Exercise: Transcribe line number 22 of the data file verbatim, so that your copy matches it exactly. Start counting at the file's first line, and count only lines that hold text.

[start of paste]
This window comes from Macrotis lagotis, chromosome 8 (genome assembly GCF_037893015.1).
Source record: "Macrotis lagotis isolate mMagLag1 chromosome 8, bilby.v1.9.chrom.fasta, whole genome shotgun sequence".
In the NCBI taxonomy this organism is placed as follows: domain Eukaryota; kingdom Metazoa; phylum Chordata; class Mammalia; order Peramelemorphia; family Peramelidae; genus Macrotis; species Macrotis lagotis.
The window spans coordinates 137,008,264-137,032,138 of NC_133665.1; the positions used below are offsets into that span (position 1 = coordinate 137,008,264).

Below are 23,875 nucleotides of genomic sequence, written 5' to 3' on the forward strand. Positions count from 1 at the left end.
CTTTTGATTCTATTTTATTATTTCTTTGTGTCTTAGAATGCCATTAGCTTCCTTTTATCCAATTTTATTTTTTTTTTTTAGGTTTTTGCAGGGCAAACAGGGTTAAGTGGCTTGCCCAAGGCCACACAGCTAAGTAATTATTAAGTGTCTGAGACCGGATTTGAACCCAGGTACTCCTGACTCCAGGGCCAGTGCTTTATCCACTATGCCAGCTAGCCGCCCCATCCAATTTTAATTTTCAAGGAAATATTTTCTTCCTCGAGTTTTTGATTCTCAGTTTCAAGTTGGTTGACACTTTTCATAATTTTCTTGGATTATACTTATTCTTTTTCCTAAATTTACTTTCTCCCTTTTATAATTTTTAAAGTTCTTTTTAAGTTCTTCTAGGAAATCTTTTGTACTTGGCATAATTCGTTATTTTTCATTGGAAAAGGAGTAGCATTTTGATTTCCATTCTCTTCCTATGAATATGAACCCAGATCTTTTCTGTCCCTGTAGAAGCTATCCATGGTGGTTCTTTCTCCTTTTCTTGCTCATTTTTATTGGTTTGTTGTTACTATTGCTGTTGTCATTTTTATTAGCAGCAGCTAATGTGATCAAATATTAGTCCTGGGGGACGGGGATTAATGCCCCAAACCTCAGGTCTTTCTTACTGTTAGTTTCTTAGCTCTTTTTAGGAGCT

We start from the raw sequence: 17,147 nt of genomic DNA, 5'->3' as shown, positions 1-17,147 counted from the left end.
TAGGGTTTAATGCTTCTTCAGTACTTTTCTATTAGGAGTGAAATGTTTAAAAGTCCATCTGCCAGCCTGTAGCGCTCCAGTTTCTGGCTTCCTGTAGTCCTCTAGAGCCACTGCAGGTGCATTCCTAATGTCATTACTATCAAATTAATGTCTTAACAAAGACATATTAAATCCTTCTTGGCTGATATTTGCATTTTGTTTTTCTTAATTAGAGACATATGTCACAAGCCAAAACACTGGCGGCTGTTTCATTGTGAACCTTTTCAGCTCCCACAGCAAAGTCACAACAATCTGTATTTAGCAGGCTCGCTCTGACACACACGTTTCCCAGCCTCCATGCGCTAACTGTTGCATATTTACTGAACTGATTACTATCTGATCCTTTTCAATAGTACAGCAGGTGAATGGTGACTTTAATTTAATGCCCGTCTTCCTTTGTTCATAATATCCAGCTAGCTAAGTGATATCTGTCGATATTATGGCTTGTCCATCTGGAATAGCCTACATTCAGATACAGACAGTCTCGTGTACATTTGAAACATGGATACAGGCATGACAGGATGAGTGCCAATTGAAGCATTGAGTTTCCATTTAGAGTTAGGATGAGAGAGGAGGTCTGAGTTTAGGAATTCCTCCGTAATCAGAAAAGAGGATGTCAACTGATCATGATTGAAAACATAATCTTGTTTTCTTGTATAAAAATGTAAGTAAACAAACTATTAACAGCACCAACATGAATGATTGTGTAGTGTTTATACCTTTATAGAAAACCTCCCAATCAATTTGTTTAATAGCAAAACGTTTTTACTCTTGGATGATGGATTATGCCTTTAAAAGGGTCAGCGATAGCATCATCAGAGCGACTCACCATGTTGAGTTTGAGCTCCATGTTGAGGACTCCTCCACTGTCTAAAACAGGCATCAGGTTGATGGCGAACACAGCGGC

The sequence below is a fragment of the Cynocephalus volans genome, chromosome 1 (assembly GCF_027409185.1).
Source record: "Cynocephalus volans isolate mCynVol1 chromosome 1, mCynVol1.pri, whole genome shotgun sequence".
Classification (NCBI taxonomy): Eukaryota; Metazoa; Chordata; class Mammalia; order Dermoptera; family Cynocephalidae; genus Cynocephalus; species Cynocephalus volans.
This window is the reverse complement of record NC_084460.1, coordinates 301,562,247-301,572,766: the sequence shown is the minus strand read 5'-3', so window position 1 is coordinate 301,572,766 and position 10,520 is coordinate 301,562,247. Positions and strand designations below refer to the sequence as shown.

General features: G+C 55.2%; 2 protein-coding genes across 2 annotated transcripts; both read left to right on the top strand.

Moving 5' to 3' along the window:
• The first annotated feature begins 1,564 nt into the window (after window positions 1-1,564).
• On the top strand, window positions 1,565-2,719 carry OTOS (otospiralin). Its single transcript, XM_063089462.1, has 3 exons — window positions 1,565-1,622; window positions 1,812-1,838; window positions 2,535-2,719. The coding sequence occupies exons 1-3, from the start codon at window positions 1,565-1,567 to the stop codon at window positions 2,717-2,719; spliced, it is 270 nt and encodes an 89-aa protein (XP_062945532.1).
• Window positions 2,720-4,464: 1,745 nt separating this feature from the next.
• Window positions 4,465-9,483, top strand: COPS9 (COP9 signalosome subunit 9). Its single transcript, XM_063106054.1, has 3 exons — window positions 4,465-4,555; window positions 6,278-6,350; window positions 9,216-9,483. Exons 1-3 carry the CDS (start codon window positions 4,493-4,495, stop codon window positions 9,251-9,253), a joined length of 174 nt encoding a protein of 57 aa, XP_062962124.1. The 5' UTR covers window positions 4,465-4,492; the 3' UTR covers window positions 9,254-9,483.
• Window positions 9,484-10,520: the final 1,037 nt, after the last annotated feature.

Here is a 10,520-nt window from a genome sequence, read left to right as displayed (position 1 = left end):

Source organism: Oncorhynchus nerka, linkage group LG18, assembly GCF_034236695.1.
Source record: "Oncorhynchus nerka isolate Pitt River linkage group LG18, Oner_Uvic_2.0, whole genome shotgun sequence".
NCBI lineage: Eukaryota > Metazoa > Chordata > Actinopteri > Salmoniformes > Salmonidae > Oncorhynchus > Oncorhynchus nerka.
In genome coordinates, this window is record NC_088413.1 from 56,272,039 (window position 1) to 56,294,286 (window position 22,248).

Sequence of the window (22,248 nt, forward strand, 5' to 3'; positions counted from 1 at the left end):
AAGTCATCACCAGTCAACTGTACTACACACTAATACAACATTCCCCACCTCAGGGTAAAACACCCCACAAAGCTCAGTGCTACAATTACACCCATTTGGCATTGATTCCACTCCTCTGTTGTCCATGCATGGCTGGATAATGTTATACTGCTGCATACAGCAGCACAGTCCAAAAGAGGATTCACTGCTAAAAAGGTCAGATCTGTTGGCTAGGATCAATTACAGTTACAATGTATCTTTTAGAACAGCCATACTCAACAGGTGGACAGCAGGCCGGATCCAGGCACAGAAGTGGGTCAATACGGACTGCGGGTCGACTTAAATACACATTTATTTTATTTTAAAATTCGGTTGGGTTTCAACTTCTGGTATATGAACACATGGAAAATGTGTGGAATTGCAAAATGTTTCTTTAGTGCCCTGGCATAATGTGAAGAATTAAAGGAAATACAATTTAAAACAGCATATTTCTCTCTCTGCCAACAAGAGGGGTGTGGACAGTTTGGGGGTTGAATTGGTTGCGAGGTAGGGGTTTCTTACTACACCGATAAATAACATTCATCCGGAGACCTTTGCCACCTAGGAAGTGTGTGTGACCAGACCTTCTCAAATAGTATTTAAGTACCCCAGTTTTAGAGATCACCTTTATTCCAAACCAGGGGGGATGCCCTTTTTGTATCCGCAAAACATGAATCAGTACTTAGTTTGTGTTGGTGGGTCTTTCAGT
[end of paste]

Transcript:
Source record: "Oncorhynchus nerka isolate Pitt River linkage group LG18, Oner_Uvic_2.0, whole genome shotgun sequence".